There are some things that you just can’t un-see. A big rooster perched on a large branch of an oak tree is one of those things. Now, I’m no chicken expert, but I’m pretty sure that large oak trees next to highways in northern Minnesota are not normal resting places for boy chickens.
I have just shared everything I know about roosters in that first paragraph, in case you were wondering.
Through the years, I’ve seen a lot of things in trees. Bald eagles, smaller birds, raccoons, even a couple of woodchucks. Not all at the same time, thank goodness. Anyway, here’s what happened. I was cruising up 169 just north of Garrison when I spotted the bright red comb and large, plump, brown body about seventy-five feet off the ground. I didn’t dawn on me until I passed that what I’d seen was an honest-to-goodness rooster in an oak tree. I thought of going back to take a picture so people wouldn’t think I was just making stuff up. Then I decided that the only thing more ridiculous than seeing a rooster in an oak tree would be the image of a scrawny, gray-haired woman in a raincoat standing outside her tiny car on a rainy Sunday in May taking a cell phone picture of a rooster in an oak tree.
The rest of the way home, I thought about that darn rooster. How had he gotten up there? What if he was stuck like a cat? Can roosters climb trees? Had he been raised by eagles and didn’t know he was a rooster? Was he bored with chickens and hoping to find a grouse hen to court?
So many questions with no answers.
Someone is going to tell me that it was a big woodpecker and not a rooster that I spied high in that tree. They will smile sadly and think I’ve finally gone ’round the bend or need to get my eyes checked. I just know it.
But here’s the deal.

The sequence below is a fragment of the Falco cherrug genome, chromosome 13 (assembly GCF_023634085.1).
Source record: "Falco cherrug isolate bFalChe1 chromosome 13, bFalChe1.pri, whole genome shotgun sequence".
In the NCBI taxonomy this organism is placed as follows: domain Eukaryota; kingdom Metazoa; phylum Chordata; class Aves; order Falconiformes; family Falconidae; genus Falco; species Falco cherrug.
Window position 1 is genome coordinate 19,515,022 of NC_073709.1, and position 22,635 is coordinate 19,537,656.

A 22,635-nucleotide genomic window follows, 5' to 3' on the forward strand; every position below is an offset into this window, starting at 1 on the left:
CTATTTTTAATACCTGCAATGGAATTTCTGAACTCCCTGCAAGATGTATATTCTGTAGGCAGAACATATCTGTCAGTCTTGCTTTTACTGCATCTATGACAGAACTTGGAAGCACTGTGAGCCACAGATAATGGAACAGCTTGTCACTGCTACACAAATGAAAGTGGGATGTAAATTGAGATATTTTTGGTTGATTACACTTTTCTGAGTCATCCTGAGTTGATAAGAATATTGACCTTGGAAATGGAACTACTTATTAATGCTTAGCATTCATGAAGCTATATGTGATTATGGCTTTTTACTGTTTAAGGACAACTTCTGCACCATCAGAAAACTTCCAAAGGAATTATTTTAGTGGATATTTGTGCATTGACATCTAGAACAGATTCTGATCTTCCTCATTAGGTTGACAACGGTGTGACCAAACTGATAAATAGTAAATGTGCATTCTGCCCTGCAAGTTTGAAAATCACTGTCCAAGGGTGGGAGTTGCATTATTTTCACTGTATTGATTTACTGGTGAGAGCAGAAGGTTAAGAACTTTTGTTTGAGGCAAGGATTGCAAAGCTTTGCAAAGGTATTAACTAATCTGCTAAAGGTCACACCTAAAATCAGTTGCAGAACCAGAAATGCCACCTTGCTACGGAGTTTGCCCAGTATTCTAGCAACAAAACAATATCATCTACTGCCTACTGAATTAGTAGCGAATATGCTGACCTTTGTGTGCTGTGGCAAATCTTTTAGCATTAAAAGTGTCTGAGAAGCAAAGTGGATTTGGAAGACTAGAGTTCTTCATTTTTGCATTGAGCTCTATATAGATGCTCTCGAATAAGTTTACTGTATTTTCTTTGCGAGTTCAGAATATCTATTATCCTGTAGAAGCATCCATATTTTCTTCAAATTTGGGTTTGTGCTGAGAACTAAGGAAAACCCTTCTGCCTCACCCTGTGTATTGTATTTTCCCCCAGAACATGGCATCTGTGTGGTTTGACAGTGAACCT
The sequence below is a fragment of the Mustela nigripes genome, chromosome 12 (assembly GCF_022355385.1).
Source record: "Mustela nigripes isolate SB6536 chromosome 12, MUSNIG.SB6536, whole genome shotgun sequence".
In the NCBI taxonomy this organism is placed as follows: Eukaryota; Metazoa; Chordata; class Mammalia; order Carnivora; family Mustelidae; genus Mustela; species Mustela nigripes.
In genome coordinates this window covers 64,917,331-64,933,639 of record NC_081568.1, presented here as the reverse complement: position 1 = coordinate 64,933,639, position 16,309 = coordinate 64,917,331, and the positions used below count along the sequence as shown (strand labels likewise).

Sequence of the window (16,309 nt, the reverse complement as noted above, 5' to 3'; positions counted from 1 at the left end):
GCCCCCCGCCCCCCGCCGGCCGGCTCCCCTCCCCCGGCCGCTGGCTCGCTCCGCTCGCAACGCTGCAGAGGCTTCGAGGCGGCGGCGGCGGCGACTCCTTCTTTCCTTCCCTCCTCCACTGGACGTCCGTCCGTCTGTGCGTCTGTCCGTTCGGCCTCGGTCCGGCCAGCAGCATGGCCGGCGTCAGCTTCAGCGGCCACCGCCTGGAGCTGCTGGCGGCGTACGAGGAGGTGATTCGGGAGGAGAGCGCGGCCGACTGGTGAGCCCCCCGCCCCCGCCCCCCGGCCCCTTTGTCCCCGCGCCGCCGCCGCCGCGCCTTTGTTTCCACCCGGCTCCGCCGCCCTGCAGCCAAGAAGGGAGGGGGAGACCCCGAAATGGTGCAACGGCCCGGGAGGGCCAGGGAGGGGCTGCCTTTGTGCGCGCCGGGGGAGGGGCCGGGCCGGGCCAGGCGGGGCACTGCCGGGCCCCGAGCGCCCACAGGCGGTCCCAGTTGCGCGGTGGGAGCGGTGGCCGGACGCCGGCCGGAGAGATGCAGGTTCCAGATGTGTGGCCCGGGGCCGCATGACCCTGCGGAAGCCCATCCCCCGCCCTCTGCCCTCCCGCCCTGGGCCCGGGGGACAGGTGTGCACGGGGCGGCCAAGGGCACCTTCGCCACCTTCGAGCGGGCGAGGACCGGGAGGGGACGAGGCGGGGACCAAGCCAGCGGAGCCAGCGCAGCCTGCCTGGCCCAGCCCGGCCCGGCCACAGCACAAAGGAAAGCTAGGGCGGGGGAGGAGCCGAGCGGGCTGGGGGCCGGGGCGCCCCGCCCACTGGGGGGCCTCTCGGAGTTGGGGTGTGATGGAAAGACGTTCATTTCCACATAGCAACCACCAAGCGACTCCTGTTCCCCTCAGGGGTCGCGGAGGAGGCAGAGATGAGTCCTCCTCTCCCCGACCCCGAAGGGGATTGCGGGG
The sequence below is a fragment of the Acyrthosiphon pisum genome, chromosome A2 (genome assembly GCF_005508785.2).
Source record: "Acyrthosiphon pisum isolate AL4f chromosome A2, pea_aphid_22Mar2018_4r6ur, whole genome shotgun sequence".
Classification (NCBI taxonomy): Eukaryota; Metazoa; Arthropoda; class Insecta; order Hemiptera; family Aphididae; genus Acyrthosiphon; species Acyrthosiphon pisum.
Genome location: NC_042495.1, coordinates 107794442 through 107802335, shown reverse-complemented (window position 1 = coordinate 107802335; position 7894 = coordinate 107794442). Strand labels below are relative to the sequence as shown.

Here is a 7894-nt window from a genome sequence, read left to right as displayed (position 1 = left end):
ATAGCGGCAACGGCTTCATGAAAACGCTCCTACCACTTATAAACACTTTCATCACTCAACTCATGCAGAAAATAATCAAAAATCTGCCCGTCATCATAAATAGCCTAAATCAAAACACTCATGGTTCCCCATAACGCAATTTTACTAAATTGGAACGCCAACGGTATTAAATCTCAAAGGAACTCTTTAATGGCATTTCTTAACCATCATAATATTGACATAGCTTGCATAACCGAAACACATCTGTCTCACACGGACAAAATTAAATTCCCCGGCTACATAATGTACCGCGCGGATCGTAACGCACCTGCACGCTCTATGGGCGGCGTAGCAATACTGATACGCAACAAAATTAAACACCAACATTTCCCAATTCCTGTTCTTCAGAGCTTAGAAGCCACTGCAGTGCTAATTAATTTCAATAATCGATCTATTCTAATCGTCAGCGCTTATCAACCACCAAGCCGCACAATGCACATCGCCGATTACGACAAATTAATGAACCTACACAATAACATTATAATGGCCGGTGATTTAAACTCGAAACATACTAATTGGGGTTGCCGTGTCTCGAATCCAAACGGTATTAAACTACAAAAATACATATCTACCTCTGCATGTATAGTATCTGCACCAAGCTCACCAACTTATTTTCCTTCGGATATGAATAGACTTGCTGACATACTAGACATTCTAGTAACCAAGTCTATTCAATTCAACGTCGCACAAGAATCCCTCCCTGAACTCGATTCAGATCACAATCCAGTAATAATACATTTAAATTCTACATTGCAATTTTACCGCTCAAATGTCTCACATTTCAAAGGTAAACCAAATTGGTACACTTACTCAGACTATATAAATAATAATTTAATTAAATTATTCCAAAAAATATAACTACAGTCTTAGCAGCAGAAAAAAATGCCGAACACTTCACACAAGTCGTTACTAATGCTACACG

When a woman of a certain age tells you she’s seen a rooster in an oak tree, you best believe her. And if you happen to be traveling to the Twin Cities on Highway 169, look for a big oak on the east side of the road right before you get to Lake Mille Lacs. I bet he’ll still be there acting like an eagle. Or maybe just trying to figure out how to get down.
Looking as regal as it is possible for any rooster in an oak tree to look.
One Reply to “And a rooster in an oak tree”
As a kid I remember catching chickens at night and getting them out of trees… many times not getting a few till into the cold of winter when they decided maybe the henhouse would not be too bad! But we never had to go up that high to get any of them down. We had no ladders that tall… but as a kid I thought it was fun. But to listen to dad’s rendition of catching chickens in the fall had a whole different take – in other words, he did not like the job at all. But, I can bet seeing that big rooster in that old oak tree was quite a sight, and I don’t doubt it a bit… he probably just kept hopping upward to get away from something below – and if he was in the thick of the tree, he was safe also from eagles or chicken hawks…. smart bird! Hope his smartness also brings him back down.